Since Power Tools for Tableau: Desktop was released, I’ve seen it have a significant impact on several InterWorks clients. Any organization that’s attempting to implement iterative design or an agile process for publishing Tableau workbooks would really benefit from testing out the features of this tool. Why is that? Because when you’re moving Tableau workbooks between disparate environments on a regular basis, it’s important to consistently check the quality and make sure that workbooks are up to the highest possible standard.

If you’ve not yet set up a structured process, Power Tools: Desktop can help you accomplish the transition by giving clear standards and measures for benchmarking all your Tableau workbooks on Tableau Server. We work with a lot of Fortune 100 clients that find themselves in a place where these benchmarks become critical to scaling Tableau.

Benchmarking with Data Source Audit

When setting up the necessary benchmarks, I usually start by looking through all the data connections with the Data Source Audit tool found in Power Tools: Desktop. It gives a quick glance at the types of data sources being used, the list of calculations in the Tableau workbooks and if there are lots of unused columns.

It also helps me see things from a bird’s eye view and immediately find out how many data sources are being utilized for a set of Tableau workbooks on Tableau Server and how well we’re utilizing those data sources. I’m then able to see where there are redundancies and where I can clean up the data to make it as performant as possible.

There are also some great exports for the Data Source Audit tool. It’s now common practice to have these exports generated every time workbooks are about to move into production. Some people will export to a PDF format and use that as a data dictionary.

Perhaps my favorite export option is the Tableau workbook export. It’s been great to see that export evolve over time to become more and more useful. In fact, I think it’s one of the most used features in the Power Tools suite as I run into a lot of situations where disparate data sources are being used.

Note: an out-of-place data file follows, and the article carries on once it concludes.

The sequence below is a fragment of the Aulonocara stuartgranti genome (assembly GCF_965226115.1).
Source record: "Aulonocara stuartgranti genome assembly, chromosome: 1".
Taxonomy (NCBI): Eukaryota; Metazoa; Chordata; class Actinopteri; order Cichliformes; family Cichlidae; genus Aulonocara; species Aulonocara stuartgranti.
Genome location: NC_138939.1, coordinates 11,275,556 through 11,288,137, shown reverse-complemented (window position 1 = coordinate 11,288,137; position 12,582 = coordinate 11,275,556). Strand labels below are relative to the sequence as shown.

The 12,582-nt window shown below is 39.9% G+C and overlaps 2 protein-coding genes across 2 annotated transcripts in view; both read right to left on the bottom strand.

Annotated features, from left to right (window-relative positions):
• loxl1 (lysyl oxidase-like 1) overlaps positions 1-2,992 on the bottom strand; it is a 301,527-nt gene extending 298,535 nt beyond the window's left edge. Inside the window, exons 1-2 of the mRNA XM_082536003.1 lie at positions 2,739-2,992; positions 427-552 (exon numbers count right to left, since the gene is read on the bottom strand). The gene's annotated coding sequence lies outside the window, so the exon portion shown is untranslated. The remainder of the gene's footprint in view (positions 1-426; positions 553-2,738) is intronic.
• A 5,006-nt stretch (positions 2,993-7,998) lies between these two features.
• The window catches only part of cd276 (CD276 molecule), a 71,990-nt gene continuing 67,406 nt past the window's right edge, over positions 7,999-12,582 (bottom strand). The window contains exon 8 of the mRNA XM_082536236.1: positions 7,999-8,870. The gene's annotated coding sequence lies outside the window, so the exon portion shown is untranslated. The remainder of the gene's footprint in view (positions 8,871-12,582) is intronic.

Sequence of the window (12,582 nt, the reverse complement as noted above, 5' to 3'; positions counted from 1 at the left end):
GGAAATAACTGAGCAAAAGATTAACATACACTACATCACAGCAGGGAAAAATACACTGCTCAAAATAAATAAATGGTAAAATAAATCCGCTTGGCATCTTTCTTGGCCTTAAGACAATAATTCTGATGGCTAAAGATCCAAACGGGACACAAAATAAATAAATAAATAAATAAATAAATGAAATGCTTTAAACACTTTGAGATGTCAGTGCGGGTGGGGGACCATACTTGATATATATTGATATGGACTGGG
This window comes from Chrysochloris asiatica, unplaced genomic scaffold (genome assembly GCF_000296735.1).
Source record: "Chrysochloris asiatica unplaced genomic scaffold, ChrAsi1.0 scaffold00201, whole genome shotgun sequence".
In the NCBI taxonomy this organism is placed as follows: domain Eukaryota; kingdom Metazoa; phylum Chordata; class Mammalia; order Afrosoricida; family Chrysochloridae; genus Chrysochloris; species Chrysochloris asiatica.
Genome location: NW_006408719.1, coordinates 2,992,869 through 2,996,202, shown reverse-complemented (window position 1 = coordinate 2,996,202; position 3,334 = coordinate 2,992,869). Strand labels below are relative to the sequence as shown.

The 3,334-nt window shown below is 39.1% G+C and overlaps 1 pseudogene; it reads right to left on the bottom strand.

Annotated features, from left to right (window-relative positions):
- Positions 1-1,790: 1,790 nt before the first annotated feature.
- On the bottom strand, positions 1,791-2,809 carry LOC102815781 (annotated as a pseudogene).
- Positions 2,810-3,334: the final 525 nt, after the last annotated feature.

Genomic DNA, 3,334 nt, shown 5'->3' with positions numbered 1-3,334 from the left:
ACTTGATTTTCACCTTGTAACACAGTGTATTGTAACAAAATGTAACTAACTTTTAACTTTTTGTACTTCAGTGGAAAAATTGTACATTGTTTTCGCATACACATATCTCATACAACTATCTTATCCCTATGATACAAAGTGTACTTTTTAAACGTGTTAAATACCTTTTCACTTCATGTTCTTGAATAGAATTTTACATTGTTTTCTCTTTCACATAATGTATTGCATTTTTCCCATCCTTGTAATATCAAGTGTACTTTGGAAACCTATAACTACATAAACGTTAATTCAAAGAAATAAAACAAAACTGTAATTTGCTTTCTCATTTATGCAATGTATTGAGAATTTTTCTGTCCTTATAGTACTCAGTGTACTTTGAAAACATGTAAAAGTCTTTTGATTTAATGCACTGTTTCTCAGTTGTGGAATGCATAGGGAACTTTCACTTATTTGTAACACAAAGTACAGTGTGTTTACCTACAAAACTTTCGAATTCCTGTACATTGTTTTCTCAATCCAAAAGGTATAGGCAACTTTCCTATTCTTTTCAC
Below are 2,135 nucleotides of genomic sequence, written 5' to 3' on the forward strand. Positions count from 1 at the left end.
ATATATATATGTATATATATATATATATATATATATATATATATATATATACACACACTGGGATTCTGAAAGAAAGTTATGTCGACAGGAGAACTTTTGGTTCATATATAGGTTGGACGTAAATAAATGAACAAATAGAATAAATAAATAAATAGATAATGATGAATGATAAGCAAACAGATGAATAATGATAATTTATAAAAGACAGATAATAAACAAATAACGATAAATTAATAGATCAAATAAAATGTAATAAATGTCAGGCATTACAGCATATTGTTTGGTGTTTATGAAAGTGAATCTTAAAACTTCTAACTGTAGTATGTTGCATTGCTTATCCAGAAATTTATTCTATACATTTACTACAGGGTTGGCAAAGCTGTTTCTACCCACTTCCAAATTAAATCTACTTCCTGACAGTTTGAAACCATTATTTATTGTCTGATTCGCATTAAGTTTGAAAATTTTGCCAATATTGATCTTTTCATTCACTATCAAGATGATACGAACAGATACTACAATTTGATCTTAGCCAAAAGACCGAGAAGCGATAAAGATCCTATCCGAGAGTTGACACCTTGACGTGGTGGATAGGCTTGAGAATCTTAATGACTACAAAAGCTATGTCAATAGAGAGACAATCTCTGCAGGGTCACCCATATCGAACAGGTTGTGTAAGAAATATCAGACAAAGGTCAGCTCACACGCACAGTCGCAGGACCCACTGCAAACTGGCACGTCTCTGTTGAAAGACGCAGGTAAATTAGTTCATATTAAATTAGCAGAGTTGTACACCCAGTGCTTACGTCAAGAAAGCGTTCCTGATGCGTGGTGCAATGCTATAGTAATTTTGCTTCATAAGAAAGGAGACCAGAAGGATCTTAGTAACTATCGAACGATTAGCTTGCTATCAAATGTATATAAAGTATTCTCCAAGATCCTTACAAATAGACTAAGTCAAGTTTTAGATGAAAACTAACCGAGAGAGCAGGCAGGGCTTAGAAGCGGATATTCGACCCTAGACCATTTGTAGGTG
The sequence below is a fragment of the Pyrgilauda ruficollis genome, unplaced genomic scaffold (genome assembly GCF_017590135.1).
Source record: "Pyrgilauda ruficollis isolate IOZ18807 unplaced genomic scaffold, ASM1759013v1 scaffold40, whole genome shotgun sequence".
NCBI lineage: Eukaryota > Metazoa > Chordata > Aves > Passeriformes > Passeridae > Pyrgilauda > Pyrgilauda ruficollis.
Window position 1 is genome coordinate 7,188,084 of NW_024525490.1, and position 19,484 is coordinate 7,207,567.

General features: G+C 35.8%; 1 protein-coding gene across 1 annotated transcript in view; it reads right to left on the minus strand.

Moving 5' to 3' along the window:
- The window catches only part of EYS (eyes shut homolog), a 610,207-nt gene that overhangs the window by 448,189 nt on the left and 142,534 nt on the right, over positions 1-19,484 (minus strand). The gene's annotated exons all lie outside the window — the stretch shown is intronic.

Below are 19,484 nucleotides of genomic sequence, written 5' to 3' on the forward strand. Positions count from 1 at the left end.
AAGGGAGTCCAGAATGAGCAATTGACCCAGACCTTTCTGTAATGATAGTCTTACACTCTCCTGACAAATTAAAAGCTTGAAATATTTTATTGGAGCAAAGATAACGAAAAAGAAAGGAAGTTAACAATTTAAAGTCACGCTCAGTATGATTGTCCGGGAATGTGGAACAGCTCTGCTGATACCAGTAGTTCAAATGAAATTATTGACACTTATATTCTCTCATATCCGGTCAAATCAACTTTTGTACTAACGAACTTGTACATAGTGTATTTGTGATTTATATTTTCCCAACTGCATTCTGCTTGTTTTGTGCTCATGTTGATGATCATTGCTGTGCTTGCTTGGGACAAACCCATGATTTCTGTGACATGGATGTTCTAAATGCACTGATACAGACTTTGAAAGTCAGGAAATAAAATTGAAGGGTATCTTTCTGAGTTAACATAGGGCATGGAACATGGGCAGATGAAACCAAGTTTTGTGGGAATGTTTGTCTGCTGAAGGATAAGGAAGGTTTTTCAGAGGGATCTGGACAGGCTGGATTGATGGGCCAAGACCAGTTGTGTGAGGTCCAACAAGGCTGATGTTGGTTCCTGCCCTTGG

Above: A look at the dashboard in the Tableau workbook export from the Data Source Audit tool.

The Full Utility of Power Tools: Desktop

In a recent scenario, the workbooks were pulling data from Snowflake, Teradata and some different flat files. We were able to quickly show where everything was coming from and validate the connections. In addition to checking data sources, most large organizations have strict style standards that need to be applied to all their Tableau workbooks when going into production.

Power Tools: Desktop is great at checking styles and bringing conformity to formatting throughout a set of workbooks. The most recent addition is a tool called Viz Templates. It lets the user save predefined style selections for their workbooks. Here’s another article that goes more in depth.

The last step I’ll take to make sure my workbooks are ready for production is to check performance with a couple other tools in Power Tools: Desktop. The Best Practice Analyzer tool shows me if there are any Tableau workbooks experiencing a significant number of performance issues. It will call out specific issues in the workbooks that are causing slower loading times.

I usually take those Tableau workbooks over to the Performance Analyzer tool and narrow down the specific loading times for the problem worksheets and dashboards. That helps me see how far the workbooks are from performance benchmarks.

After each of the best practice issues have been addressed, I’ll then run the workbooks back through the Performance Analyzer. By that point, the Tableau workbooks are usually back within the performance standards that we have for the production environment.

See the Difference for Yourself

If you’re an organization that knows you need more structure in your workbook design process, let InterWorks show you how Power Tools: Desktop can become a linchpin in that process. I’ve seen it have a tremendous impact not only in the realm of time savings but also in how it brings a ton of insight to administrators and everyday Tableau users.

When it comes time to start moving Tableau workbooks between your QA environment, I’d also recommend looking into Power Tools: Deployment. It will streamline the whole process of getting your approved Tableau workbooks into the production environment. We have several blogs and videos on Power Tools: Deployment. I hope you’ll be able to check those out, as well.

The other option is to just skip that step and talk through all the possibilities on the phone. If you’ll give us a heads up in the contact form below, we can give you a quick rundown.